Strength training and running may seem as different as chalk and cheese. They are, in fact, compliments to one another. If you want to maximize your potential as a runner, be it sprinting or marathoning, getting stronger will make you better at it. In this article, we detail an eight exercise strength workout to improve your running times and your endurance. Read, For Runners: 8 Awesome Strength Exercises & Workouts!
About these Exercises & Workouts for Runners
Runners don’t need to hit the gym in order to build strength for running. In fact, these running exercises don’t involve any equipment at all. That means that you can incorporate your strength training into your overall running workout, even choosing to perform your workout in the field prior to your run.
Unlike the strength training that you may be familiar with, strength training for runners does not require heavy weight and low reps. If you are a sprinter, you will be more likely to need heavier weights than a marathoner, who will need more endurance. That comes from higher reps and lighter weights.
A Word on Nutrition
For runners, workouts should be complemented by a nutritious diet that emphasises high glycaemic carbs for energy, quality proteins for strength and muscle and healthy fats and oil for your joints. Some of the best foods for runners are:
Exercises & Workouts
1. Squat Pulses
Stand with your feet shoulder-width apart and toes pointed forward, with arms out in front of your body. Hinge at the hips to squat to parallel. From this position, start performing short squat pulses, coming up to a quarter squat position on each pulse. Perform 10 pulses and then return to the start position. That is one round.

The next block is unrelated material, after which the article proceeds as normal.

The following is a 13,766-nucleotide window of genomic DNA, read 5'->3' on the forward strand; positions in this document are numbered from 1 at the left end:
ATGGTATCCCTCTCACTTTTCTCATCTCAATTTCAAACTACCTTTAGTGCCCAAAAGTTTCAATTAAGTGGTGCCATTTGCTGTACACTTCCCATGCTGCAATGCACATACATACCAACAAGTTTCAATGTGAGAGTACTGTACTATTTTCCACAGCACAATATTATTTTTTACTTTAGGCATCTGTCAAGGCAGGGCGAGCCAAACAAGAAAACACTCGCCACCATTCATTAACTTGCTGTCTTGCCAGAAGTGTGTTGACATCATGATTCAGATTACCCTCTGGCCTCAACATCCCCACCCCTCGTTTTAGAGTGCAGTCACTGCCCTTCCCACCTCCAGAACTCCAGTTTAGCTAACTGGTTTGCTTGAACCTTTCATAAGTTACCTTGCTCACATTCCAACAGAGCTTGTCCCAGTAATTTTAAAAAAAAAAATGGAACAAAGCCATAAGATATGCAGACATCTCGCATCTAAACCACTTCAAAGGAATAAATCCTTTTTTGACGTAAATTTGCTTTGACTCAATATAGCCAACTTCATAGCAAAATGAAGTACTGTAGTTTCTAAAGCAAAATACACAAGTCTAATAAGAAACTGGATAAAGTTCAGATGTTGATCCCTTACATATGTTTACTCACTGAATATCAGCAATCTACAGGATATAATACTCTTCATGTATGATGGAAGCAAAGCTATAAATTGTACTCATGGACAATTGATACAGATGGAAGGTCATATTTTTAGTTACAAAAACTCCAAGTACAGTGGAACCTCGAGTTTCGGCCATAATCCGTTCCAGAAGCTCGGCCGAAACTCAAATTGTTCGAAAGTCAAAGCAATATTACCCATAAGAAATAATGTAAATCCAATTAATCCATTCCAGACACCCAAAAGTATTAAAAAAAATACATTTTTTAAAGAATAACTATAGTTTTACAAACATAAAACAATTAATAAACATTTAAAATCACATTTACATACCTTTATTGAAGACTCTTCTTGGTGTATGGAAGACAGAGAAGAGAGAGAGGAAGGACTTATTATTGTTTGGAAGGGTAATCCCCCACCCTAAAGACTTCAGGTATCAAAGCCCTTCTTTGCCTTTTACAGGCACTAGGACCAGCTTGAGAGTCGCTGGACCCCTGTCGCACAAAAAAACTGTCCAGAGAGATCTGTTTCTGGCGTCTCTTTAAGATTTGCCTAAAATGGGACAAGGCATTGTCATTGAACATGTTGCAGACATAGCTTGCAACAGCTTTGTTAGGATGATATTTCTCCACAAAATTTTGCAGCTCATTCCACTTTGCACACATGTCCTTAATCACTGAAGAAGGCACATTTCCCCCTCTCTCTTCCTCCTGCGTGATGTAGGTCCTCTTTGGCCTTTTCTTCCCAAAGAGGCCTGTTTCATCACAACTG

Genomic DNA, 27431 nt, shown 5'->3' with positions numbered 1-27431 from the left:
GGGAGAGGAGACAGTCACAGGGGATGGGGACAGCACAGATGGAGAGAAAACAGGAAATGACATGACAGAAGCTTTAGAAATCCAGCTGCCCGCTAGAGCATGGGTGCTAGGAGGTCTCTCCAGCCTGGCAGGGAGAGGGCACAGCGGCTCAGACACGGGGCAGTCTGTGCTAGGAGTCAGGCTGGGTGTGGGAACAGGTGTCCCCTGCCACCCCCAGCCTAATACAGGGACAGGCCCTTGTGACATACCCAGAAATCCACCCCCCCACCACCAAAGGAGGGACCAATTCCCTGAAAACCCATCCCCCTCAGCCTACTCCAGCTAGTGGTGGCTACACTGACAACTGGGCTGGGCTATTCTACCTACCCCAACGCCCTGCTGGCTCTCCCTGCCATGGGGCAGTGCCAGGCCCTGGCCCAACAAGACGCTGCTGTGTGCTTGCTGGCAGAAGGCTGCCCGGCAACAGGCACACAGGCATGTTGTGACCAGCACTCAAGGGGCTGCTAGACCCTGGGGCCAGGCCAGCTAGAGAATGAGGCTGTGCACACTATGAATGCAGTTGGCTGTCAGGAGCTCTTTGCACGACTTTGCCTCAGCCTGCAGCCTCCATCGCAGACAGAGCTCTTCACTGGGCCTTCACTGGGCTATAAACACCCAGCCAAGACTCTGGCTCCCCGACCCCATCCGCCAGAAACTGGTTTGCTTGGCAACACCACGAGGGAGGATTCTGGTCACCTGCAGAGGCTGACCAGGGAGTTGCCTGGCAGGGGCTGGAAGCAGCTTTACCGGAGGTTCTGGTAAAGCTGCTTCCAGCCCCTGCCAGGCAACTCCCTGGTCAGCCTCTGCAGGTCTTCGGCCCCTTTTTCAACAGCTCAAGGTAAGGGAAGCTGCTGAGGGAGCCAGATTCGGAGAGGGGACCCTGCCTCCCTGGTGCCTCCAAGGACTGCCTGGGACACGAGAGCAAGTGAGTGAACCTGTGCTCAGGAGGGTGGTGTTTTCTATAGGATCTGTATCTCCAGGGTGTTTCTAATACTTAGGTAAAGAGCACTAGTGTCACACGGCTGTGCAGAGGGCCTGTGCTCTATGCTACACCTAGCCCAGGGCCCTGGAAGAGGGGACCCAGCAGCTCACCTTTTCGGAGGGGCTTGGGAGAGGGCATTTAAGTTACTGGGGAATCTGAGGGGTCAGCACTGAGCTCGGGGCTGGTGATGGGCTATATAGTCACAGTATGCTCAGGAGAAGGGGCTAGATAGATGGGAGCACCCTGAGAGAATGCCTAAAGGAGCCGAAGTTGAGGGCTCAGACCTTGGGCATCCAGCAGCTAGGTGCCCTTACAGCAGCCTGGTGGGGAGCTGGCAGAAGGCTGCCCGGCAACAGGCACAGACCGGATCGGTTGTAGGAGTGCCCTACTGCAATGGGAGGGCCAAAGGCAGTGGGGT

2. Lunges & High Knees
Stand with feet shoulder-width apart. Position your hands in front of you at chest level. Now extend your left leg back to perform a lunge, with the knee almost touching the floor. Drive out of the lunge to bring the knee up in front of your body. That is one rep. Repeat all of your designated reps on one side and then repeat on the other side.
3. Donkey Kick
Position yourself on the floor on all fours. Keeping your spine in a neutral position drive your right knee slightly forward and then kick it back and up as high as you can. Complete all of your reps on one side before switching to the other.
4. Close-Grip Push Ups
Position yourself face down on an exercise mat with your hands about six inches apart. Rest on your knees with your legs together. The knees should be only slightly bent so that the thighs are angled about 20 degrees to the floor. Cross your feet. Start with your arms fully extended and then lower down to bring your torso to the floor. In the bottom position, your chest should be about an inch from the floor. Push through the chest to return to the start position.
Lie face down on an exercise mat with your body in an arched position so that your arms and feet are extended off the ground. Now arch up to full extension to bring your arms and feet up as high as possible. Lower and repeat.
6. Sumo Heel Raise Pulse
Stand with your feet shoulder-width apart and toes pointed forward, with arms out in front of your body. Hinge at the hips to drop down into a parallel squat. In this position, raise up onto your toes to bring your heels off the floor. Lower your heels back down and then repeat in a series of heel raise pulses. Perform ten pulses and then return to the start position. That is one round.
7. V Ups
Lie on an exercise mat on your back with legs extended and arms by your side. Now hinge at your hips to bring your straightened legs up until they are perpendicular with your torso. Straighten your arms up toward your legs. Now begin pulsing up toward your toes by contracting your abdominals. Bring your head up on each pulse.
8. Wall Sit
Stand with your back against a wall with your feet about 12 inches in front of it. Now drop down into a seated position with your thighs at a position that is parallel to the floor. Place your hands on the wall alongside you. Hold this position for a comfortable, pre-designated period of (15, 30 or 60) seconds
Putting it all Together
Complete your reps in a smooth rhythmic manner. Your rest between sets should be no more than 45-60 seconds.
- Squat Pulses: 3 x 15 reps
- Lunges & High Knees: 3 x 12 reps
- Donkey Kick: 2 x 15 reps (each leg)
- Close-Grip Push Ups: 2 x 10 reps
- Superman: 2 x 12 reps
- Sumo Heel Raise Pulse: 3 x 12 reps
- V-Ups: 2 x 12 reps
- Wall Sit: 2 x 45-60 seconds